Paul summarizes the book “When Things Fall Apart” by Pema Chodron.
How can we live our lives when everything seems to fall apart—when we are continually overcome by fear, anxiety, and pain? The answer, Pema Chödrön suggests, might be just the opposite of what you expect. Here, in her most beloved and acclaimed work, Pema shows that moving toward painful situations and becoming intimate with them can open up our hearts in ways we never before imagined. Drawing from traditional Buddhist wisdom, she offers life-changing tools for transforming suffering and negative patterns into habitual ease and boundless joy.
Tyler, with 137 days since his last drink, shares his story
[7:45] Paul Introduces Tyler. I’m 33, live in Austin, Texas. I am an editor for a national magazine, and I am an HIV pharmacy rep in Texas. I have 2 standard Poodles named Jones and Indy (Counting Crowes reference, not the movies).
[12:57] Paul- When did you realize that maybe your drinking is not normal?
Tyler- I started about 3 years ago evaluating my own behavior. I wanted to look into my own behaviors and recognize that I’m 33, and I am binge drinking 3 nights a week. I took a 30-day sober challenge, and then I was wasted on day 31.
[17:06] Paul- Was it a question in your mind that you were getting worse?
Tyler- I still question whether I was or not (having a problem with alcohol). Let’s just go ahead and say I have a problem with it. My balance is none at all. If I weren’t so exposed to alcoholism, it wouldn’t have showed me what it could do to a person.
[21:21] Paul- It sounds like you woke up one day and said “I have a drinking disorder.” How did that feel when you reached that conclusion?
Tyler- It was terrifying, I was going slowly in the process. I did go to an AA meeting my first month. It is a wonderful program, and I will never close my door to that program. It was organizing my thoughts around what I am, and what I’m not.
[29:19] Paul- Walk us through a typical day for Tyler.
Tyler- I am still figuring out how I do it. I went to a wedding in Mexico at a resort, which had, it struggles. I volunteer a whole bunch; I volunteer at an animal shelter, and at a local clinic. I do meditate quite a bit for 20-30 minutes a day. I am on a kickball team here in Austin. The hardest part about my journey is navigating my same social circles sober.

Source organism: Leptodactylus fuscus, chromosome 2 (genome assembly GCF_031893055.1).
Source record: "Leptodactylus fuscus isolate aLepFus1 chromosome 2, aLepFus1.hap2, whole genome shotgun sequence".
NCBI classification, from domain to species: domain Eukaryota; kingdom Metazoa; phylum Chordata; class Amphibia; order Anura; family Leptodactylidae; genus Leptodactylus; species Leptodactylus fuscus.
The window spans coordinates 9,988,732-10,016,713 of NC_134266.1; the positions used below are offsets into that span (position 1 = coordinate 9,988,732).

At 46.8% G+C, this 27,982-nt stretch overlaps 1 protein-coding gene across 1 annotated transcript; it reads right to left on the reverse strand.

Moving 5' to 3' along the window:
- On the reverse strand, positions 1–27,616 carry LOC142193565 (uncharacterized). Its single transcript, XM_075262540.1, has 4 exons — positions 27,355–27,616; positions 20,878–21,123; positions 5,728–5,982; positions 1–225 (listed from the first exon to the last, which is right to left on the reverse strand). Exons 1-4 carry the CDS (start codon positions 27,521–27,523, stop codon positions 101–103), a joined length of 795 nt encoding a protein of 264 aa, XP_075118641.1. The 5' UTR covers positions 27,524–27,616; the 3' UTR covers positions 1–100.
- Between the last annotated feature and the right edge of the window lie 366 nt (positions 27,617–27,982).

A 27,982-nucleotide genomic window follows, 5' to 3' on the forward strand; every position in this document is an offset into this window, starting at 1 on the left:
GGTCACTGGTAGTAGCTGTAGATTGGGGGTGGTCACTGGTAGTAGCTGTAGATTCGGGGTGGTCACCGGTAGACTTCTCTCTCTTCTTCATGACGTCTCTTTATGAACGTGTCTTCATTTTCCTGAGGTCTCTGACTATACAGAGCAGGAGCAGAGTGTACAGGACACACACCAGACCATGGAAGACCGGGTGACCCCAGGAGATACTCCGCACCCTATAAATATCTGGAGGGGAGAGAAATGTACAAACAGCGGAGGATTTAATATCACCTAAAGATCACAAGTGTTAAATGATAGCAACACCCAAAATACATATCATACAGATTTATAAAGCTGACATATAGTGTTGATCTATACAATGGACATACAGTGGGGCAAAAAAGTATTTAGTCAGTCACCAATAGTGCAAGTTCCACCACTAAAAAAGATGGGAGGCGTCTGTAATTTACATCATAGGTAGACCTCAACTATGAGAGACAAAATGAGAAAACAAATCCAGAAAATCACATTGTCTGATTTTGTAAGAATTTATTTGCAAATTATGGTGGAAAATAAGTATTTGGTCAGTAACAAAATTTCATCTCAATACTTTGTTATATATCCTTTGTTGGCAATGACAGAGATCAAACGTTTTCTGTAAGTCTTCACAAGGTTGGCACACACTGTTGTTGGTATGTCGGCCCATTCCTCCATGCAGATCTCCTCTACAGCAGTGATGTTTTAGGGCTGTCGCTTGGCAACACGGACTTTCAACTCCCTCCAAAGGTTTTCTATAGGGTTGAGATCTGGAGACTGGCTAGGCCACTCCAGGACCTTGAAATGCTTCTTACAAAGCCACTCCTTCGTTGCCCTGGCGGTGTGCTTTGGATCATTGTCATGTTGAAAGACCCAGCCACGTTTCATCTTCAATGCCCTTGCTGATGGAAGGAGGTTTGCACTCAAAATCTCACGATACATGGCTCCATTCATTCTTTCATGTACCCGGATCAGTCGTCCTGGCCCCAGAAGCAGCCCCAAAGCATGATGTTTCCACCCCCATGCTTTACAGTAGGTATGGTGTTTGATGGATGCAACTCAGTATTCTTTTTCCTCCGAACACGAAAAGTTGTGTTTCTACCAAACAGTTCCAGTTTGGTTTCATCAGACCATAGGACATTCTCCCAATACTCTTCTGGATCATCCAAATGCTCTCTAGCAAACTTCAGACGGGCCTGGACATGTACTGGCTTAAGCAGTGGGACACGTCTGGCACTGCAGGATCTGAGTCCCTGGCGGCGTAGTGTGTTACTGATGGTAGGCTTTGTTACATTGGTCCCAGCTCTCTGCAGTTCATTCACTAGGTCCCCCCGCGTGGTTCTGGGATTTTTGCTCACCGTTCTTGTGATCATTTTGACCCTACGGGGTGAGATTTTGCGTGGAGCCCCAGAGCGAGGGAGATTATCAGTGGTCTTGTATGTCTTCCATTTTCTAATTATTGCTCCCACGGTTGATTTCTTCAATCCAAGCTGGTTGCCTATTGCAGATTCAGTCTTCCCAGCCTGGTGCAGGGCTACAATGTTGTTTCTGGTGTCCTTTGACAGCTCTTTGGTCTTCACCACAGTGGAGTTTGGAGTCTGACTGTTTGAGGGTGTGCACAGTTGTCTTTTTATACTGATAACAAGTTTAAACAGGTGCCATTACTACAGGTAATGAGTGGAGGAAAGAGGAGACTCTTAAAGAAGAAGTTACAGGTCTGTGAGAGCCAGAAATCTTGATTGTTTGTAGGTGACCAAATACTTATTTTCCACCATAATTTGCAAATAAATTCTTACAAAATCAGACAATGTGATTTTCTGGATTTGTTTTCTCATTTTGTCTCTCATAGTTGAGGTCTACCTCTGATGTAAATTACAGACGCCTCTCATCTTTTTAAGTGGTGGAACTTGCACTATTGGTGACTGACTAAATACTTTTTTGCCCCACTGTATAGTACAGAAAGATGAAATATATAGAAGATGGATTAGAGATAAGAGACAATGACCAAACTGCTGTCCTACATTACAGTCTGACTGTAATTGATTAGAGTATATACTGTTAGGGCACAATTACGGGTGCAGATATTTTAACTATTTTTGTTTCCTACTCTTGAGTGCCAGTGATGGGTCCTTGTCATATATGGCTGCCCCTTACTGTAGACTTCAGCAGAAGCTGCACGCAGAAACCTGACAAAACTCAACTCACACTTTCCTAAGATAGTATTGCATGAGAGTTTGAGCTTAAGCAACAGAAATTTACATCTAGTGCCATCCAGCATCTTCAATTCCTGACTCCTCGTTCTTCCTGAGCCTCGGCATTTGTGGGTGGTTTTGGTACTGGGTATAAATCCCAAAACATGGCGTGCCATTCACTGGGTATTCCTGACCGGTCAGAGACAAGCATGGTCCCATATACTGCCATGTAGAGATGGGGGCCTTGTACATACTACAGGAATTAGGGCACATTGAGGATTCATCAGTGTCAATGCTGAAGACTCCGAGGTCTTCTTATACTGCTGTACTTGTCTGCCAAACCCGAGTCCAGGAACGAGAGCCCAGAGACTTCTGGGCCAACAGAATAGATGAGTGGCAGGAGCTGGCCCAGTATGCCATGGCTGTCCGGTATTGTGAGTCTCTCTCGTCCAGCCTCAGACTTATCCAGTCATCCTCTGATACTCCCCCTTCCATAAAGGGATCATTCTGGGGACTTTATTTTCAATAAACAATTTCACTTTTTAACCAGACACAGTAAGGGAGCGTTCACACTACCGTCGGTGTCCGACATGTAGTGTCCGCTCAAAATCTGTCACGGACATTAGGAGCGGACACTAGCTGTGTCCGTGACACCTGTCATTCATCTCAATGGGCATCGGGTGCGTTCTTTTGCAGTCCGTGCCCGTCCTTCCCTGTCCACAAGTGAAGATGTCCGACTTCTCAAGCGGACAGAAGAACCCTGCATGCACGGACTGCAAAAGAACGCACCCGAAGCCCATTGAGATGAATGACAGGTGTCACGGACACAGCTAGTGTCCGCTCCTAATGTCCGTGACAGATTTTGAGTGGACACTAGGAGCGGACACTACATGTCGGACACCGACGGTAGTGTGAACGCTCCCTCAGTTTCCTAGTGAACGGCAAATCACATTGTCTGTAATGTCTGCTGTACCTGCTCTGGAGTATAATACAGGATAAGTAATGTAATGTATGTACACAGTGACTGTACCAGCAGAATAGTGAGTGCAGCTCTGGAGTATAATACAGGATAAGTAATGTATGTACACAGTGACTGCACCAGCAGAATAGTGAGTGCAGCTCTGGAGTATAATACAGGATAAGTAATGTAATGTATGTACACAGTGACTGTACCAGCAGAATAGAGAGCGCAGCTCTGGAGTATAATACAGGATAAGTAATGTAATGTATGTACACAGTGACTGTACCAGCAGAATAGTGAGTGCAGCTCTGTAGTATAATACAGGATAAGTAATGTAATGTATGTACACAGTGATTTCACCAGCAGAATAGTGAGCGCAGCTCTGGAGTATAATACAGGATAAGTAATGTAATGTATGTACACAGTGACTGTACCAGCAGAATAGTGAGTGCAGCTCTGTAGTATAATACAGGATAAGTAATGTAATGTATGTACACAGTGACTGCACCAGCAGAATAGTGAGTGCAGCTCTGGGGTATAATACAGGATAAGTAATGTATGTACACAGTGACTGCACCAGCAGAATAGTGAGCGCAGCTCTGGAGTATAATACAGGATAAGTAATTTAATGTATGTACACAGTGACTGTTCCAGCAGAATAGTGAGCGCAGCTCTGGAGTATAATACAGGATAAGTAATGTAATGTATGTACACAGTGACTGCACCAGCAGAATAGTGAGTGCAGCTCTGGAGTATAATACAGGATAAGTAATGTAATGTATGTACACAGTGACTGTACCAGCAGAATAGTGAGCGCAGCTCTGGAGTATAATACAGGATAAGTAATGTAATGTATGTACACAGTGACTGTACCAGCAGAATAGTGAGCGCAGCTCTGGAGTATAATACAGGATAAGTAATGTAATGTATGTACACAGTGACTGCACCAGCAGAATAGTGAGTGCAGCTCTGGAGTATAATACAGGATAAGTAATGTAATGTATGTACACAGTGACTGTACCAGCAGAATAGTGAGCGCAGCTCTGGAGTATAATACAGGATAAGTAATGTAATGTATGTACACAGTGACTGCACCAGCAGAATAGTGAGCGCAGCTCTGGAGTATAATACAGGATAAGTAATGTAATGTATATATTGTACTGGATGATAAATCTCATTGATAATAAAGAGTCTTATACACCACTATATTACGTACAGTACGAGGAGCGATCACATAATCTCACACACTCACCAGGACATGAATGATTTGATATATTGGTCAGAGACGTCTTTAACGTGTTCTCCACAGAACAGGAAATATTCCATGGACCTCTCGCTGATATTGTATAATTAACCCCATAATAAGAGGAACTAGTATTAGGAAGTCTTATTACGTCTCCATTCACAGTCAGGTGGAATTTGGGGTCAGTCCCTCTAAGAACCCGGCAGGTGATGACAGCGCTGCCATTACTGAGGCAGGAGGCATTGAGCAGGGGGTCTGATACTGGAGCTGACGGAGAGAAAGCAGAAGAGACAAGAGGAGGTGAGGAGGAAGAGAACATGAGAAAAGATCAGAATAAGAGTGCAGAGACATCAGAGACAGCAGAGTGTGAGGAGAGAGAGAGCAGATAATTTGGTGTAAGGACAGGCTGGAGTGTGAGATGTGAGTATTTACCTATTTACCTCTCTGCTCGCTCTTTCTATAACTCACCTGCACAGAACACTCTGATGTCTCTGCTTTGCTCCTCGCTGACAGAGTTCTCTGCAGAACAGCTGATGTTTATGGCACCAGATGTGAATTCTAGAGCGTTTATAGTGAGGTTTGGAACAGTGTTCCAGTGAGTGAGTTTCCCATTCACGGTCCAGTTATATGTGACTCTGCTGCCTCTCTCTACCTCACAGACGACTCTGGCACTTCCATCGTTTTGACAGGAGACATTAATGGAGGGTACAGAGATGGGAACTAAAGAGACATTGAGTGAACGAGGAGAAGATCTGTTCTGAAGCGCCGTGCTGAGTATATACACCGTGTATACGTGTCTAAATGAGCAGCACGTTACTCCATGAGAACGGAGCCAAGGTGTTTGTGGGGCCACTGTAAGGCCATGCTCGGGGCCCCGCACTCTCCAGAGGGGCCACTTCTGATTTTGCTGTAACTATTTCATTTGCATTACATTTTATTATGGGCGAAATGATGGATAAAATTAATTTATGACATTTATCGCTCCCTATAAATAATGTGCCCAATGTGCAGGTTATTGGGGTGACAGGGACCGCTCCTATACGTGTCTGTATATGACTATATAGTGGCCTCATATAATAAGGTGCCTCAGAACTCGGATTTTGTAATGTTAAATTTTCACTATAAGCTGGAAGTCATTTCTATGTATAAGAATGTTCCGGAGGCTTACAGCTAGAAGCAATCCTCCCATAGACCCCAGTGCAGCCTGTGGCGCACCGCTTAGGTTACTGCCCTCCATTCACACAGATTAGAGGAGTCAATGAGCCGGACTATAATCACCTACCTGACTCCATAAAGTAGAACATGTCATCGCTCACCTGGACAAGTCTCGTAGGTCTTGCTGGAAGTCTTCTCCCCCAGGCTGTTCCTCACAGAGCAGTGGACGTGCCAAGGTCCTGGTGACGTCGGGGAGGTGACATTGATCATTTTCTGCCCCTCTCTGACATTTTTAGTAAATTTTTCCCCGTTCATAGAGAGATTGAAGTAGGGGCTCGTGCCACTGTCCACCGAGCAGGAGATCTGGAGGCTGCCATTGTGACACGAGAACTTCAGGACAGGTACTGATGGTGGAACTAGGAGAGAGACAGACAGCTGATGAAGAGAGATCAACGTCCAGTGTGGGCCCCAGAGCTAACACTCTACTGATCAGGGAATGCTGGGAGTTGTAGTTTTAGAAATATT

[32:47] Paul- What have you learned most about yourself in recovery?
Tyler- I’m honestly a very intense person. Alcohol used to water down my intensity. I have to find other ways of chilling out.
[35:23] Rapid Fire Round
- What was your worst memory from drinking? The memory that I lost. The worst memory is having zero memories.
- Did you ever have an “oh-shit” moment? It boils down to that one last night. It turned into an all night party.
- What’s your plan moving forward? To stay sober. We are getting married, and working on adoption. Talking about it publicly, and being an open book for others helps me keep my head on straight.
- What’s your favorite resource in recovery? A Recovery podcast episode- RE 74: 50 Ways to Stay Sober This Summer.
- What’s the best advice you’ve ever received (on sobriety)? Alcohol is literally shit, and why are you putting it in your body?
- What parting piece of guidance can you give listeners who are in recovery or thinking about quitting drinking? If you are thinking about getting sober, do it. Lean to the side that says you have a problem, don’t run the other way.
- You might be an alcoholic if you wake up with a wig on, and you don’t know how it happened.
Resources mentioned in this episode:
Connect with Cafe RE– Use the promo code Elevator for your first month free
Sober Selfies! – Send your Sober Selfie and your Success Story to firstname.lastname@example.org
“We took the elevator down, we gotta take the stairs back up, we can do this!”